An H1-type histone called histone link. The complex of the nucleosome and histone H1 is known as chromatosome. Between each chromatosome there is a strand of DNA called linking DNA, spacer DNA or linker DNA. The DNA linker strands and intercalated chromatosomes adopt a conformation often referred to as "Pearl Necklace» for its characteristic shape.

There are differences between different texts when it comes to the exact definition of a nucleosome. In some sources, the nucleosome appears only as the histone core and surrounding DNA, not including the histone and linking DNA. In other sources, the nucleosome includes the entire chromatosome and the linking DNA, all of which form the basic repeating unit of chromatin.

The pearl necklace that forms euchromatin can coil into a spiral with histones H1 inward achieving a higher level of packing and adopting the heterochromatin conformation. The heterochromatin fiber is about 30 nm thick. In an interphase cell nucleus, heterochromatin tends to appear more concentrated in the periphery and euchromatin in the interior. Heterochromatin is only found in eukaryotic organisms.

The conversion between euchromatin and heterochromatin It is considered a mechanism of regulation of gene expressionspecifically a chemical regulation mechanism epigenetic. Although all the mechanisms involved are not well understood, it seems that the passage between both packaging levels is due to chemical changes in the histones; for example, in heterochromatin there is a higher level of methylation and in euchromatin there is a higher level of acetylation.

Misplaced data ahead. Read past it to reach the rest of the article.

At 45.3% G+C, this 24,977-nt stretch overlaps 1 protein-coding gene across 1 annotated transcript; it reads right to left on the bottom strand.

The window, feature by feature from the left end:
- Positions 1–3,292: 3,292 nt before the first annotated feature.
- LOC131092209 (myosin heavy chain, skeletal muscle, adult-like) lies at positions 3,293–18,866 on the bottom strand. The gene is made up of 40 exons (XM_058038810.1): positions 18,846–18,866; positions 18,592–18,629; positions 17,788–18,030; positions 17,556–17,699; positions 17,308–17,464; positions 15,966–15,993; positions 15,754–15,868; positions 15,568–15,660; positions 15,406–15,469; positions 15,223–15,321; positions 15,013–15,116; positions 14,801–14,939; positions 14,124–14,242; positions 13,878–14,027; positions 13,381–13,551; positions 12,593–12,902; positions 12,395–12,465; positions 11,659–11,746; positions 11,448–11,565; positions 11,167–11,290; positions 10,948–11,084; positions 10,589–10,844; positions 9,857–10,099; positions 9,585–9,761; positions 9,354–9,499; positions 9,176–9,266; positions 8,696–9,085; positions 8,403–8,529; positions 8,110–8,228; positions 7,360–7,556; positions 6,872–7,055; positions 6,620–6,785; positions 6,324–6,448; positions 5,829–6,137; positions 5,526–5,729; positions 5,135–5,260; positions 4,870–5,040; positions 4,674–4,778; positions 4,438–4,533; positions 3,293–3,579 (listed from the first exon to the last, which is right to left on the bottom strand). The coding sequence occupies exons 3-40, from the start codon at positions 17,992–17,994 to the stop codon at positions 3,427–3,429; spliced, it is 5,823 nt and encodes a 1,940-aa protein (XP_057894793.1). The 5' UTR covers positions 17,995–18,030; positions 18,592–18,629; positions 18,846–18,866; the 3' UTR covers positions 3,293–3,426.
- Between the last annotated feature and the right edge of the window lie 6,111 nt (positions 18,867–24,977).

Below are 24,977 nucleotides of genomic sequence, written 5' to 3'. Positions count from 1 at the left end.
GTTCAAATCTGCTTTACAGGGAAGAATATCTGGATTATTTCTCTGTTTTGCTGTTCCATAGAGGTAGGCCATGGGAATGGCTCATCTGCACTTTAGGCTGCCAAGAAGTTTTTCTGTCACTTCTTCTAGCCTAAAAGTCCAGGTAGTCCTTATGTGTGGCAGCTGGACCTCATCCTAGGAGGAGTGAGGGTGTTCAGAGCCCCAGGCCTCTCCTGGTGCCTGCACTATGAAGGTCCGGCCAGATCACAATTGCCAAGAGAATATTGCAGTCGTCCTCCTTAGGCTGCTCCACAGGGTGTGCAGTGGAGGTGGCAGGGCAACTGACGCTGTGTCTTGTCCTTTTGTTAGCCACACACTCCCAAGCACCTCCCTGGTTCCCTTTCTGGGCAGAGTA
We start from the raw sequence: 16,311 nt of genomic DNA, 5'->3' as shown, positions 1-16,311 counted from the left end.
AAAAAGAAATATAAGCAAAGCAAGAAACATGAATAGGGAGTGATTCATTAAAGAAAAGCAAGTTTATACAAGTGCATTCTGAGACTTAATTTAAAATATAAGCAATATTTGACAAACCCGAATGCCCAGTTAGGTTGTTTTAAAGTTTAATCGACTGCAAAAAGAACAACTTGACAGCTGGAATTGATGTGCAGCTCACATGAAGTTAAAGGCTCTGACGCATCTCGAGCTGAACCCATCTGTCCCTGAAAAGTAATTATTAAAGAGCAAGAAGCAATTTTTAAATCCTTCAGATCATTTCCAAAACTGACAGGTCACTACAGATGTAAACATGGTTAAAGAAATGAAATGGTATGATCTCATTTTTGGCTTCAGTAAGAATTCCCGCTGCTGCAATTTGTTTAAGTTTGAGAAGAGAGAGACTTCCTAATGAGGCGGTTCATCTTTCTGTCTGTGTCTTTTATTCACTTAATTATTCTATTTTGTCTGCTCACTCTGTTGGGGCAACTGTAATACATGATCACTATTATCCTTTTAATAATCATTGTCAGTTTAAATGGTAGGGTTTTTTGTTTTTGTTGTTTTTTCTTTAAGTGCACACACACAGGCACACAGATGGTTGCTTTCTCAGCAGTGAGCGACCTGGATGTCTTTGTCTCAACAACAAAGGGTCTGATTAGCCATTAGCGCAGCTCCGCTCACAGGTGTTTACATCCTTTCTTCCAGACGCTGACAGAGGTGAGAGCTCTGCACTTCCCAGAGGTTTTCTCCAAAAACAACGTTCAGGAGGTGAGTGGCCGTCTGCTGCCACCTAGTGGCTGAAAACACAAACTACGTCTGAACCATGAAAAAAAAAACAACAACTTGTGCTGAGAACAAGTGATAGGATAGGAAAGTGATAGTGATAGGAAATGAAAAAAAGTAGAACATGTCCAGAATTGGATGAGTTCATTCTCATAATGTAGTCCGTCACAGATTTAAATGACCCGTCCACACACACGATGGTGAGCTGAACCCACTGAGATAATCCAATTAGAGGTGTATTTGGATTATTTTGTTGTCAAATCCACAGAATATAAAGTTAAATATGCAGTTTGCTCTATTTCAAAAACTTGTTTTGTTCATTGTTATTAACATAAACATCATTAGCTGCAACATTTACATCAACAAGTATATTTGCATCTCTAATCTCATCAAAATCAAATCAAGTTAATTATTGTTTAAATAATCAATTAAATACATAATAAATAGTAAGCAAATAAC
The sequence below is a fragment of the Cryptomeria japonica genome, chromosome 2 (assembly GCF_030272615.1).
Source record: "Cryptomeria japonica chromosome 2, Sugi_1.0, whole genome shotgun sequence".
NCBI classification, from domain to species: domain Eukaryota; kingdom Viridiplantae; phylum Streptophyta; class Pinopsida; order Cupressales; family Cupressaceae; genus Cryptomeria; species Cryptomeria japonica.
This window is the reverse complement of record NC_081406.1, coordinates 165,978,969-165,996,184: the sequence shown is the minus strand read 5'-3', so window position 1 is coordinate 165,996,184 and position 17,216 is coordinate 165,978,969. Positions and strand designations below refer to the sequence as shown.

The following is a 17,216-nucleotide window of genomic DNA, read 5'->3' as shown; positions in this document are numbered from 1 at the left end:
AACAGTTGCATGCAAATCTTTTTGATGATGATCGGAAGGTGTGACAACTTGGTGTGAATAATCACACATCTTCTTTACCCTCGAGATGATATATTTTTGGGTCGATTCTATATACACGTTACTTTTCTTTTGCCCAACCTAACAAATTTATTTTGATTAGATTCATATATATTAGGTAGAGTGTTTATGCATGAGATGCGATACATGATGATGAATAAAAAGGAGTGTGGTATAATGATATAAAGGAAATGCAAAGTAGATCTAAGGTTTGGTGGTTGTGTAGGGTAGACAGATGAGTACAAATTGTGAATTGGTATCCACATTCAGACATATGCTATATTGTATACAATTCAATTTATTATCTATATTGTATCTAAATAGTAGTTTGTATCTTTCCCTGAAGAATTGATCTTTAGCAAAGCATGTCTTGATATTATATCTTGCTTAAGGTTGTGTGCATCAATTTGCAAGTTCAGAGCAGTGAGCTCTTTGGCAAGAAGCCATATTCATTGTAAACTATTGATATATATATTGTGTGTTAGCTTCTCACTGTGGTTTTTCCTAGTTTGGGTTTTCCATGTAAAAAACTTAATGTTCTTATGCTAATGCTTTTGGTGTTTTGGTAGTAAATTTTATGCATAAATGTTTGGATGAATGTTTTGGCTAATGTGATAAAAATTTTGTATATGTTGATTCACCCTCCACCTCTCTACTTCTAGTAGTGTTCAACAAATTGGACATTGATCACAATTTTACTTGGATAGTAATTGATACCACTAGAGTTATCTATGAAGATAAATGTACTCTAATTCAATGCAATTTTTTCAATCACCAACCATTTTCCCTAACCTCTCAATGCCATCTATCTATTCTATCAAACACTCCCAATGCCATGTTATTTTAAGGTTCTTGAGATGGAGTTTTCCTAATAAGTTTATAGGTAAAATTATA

Heterochromatin that can convert to eurchromatin is called facultative heterochromatin, but there is also heterochromatin that is never expressed and does not convert to euchromatin, the so-called constitutive heterochromatin.

Differences and key points

  • Ecuchromatin and heterochromatin are two levels of structural packaging of chromatin during interphase.
  • Euchromatin has less packing, heterochromatin more.
  • Euchromatin is associated with transcriptionally active regions, heterochromatin with inactive regions.
  • The passage between euchromatin and heterochromatin is considered a mechanism for regulating gene expression.
  • Euchromatin contains lower density of DNA than heterochromatin.
  • Euchromatin can be found in both prokaryotic and eukaryotic organisms. heterochromatin only in eukaryotes.
  • There is only one type of euchromatin but two types of heterochromatin (facultative and constitutive).
  • Euchromatin is the predominant form during interphase.
  • Euchromatin occurs within the nucleus, heterochromatin is more concentrated at the periphery of the nucleus.

metaphase chromatin

During cell division, chromatin adopts a higher level of packaging than heterochromatin and forms cells. chromosomes typical of karyograms. Chromosome formation begins in prophase and continues until anaphase.